How One Florida VAR Became A Wireless Mesh Expert Overnight

Computer wireless

"We didn't know totally how to do this job," admitted Martin Haas, president and founder of the Entech. The solution provider called Tech Data, its primary distributor for a number of years, and hoped for the best. "In the past, they offered free pre-sales assistance, so we gave them a call," he said.

Entech's initial call Tech Data was routed to a product sales chempion within Tech Data's wireless specialized business unit, who then brought in Chris Antaya, a Proxim systems engineer for the distributor.

"Within 45 minutes, Chris sent me a jpeg with the layout of Sanibel Moorings from Google Earth with some equipment part numbers and a pre-site engineering survey," said Buddy Martin, general manager of Entech. "Within two hours, we understood what needed to be done."

"The main focus was to engage with the reseller, to get field experience and teach the reseller how to engage with the customer," Antaya said.

Sponsored post

Entech also needed help getting demo equipment to do a site survey and Tech Data and Proxim helped there too, Haas said.

Barb Miller, vice president of government, technical and integration services at the Clearwater, Fla.-based distributor, said Tech Data's wireless SBU was designed to help VARs with this kind of opportunity.

"We have people in place, experts in wireless. They understand mesh networks, This was an opportunity for us to do hands on in the field. It's a great opportunity to demonstrate what we've learned. Chris came to us to say we have this VAR, this is what he wants to do. This is a great opportunity for them to learn the business."

Laura Monsrud, general manager of Sanibel Moorings, said her existing wireless infrastructure, based on residential class equipment, was a nightmare from the start.

"We had piecemealed it together. It started with an antenna here, a router there. The more people started to use it, we added here and there. It still wasn't keeping up with what we needed," she said.

"Our guests were complaining so much. We had advertised that we had wireless Internet, but in fact we were not providing it. We had to do something," Monsrud said.

Entech's team sat down with Monsrud and explained what the problem was and how a mesh system could solve the problem. Then came the price—$30,000. Of course, when you're dealing with small-business customers, there's bound to be some sticker shock to a $30,000 wireless solution. After all, you can put a wireless network at home for under $100, right?

"We've run into that a couple of times," Martin said. "Most people approach us prior to that, wanted a wireless quote and they're used to seeing a price of an access point for $65. You give them a quote of $30,000 and there's some disconnect there. But I have yet to see a working [residential class] wi-fi system down here [in a commercial environment]. Condo] communities are tired of losing money to communities that have wireless. They can't afford to do that anymore."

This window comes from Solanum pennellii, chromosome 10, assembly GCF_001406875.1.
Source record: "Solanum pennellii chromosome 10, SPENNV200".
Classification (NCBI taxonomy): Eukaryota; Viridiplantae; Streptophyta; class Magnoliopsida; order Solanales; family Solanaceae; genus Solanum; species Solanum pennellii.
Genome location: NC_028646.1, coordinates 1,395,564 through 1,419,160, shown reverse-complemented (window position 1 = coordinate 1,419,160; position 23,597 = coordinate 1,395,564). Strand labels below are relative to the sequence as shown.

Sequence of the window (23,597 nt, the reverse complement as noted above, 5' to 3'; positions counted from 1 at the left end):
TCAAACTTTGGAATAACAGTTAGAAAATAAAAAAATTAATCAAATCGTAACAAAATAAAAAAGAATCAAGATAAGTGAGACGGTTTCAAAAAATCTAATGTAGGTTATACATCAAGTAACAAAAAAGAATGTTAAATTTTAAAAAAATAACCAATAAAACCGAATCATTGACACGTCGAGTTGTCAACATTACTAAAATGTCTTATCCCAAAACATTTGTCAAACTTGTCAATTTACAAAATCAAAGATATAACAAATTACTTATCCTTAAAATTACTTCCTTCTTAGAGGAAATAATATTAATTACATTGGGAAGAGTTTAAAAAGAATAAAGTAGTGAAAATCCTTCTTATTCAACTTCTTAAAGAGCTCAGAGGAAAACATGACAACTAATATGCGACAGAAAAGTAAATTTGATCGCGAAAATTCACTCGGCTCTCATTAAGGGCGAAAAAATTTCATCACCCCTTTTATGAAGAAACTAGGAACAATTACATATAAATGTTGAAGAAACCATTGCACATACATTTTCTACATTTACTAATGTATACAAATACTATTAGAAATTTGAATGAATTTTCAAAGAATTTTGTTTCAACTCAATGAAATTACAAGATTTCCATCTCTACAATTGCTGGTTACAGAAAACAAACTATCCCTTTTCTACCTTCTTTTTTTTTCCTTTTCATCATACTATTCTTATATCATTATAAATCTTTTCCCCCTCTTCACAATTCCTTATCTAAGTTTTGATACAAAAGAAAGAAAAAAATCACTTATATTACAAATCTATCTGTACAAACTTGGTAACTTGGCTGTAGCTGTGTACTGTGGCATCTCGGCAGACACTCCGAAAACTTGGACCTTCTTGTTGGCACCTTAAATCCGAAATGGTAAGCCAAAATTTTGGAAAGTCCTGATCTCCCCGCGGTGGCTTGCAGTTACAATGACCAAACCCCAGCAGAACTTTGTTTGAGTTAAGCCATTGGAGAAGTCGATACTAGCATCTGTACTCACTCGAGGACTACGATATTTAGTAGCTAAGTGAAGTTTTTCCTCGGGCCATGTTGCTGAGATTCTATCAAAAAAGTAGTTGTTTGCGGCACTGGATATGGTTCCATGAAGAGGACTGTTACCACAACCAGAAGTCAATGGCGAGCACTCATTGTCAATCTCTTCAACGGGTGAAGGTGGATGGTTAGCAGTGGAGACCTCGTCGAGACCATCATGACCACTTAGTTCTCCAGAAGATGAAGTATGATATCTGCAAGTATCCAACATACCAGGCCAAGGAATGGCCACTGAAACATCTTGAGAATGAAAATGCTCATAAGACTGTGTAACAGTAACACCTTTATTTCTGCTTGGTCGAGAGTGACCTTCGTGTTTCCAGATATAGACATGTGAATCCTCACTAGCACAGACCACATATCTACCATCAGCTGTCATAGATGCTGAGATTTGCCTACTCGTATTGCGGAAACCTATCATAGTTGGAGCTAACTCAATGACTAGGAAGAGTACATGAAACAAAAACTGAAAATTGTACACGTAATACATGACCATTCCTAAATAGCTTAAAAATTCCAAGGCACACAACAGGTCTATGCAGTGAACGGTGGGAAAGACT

Said Monsrud, "It was a lot of money, but we have to provide the service for our guests. It's expected nowadays. I wishied it wouldn't have been that expensive, but you get what you pay for." Entech employs a "no surprises" pricing technique to prepare customers, Martin said. Clients fill out a questionnaire before Entech arrives and the solution provider then does a quick analysis of the site and provides a ballpark figure.

The questionairre and preliminary survey has helped cut the solution providers' costs. "If that doesn't scare them, then we make a date to do a detailed survey with a solid quote," Martin said.

Solution providers should educate customers that they will get what they pay for, Martin said. In the case of Sanibel Moorings, the property paid for a cheap system and struggled with it for a year and a half. "She was pretty much ready to pay when we got in there. The demand on her property was there. She knew she going to have to spend money to do it," Martin said. After the wireless mess solution was installed, one regular guest, who complained "15 times a day" about the lack of wireless, was very pleased, Monsrud said.

"Another guest was very pleased as he was checking out. He said it was very fast, a very nice amenity. That in and of itself is worth it," she said. "We felt that by having our residential set upt hat people were doing just the opposite. They'd say, 'the heck with that place. We'll stay in a place that has good Internet.' I can now comfortably say that we can provide wireless Internet," she said.

After the Sanibel Moorings project was completed, Entech pitched the local paper on its work and a story ended up on the front page of the business section. Within a week, Entech got phone calls from five other condo communities that wanted the same work done. "Sanibel is a close knit community. It's a vacation community but the people managing properties, everyone knows everyone," Martin said. "Currently we're working on four quotes pending, all the result of the word of mouth and press releases. And we have two more quite big ones we need to scope out."

All of a sudden, Entech was a wireless mesh expert. "The stories we're hearing are something. Another potential customer told us they had a technician come out who spent a month putting up antennas that never worked. He ended up taking them all down and leaving without charging them anything," Martin said. "You have to know what you're doing. You need the right equipment."

Entech's Martin Haas said that with uncertain economic times, it's time to think outside the box. "What we did, what Proxim did, what Tech Data did, was create a good working relationship with endless potential. It's only because everyone joined. We had the manufacturer, distributor and reseller all involved on the same page, pitching in to the same end," Haas said.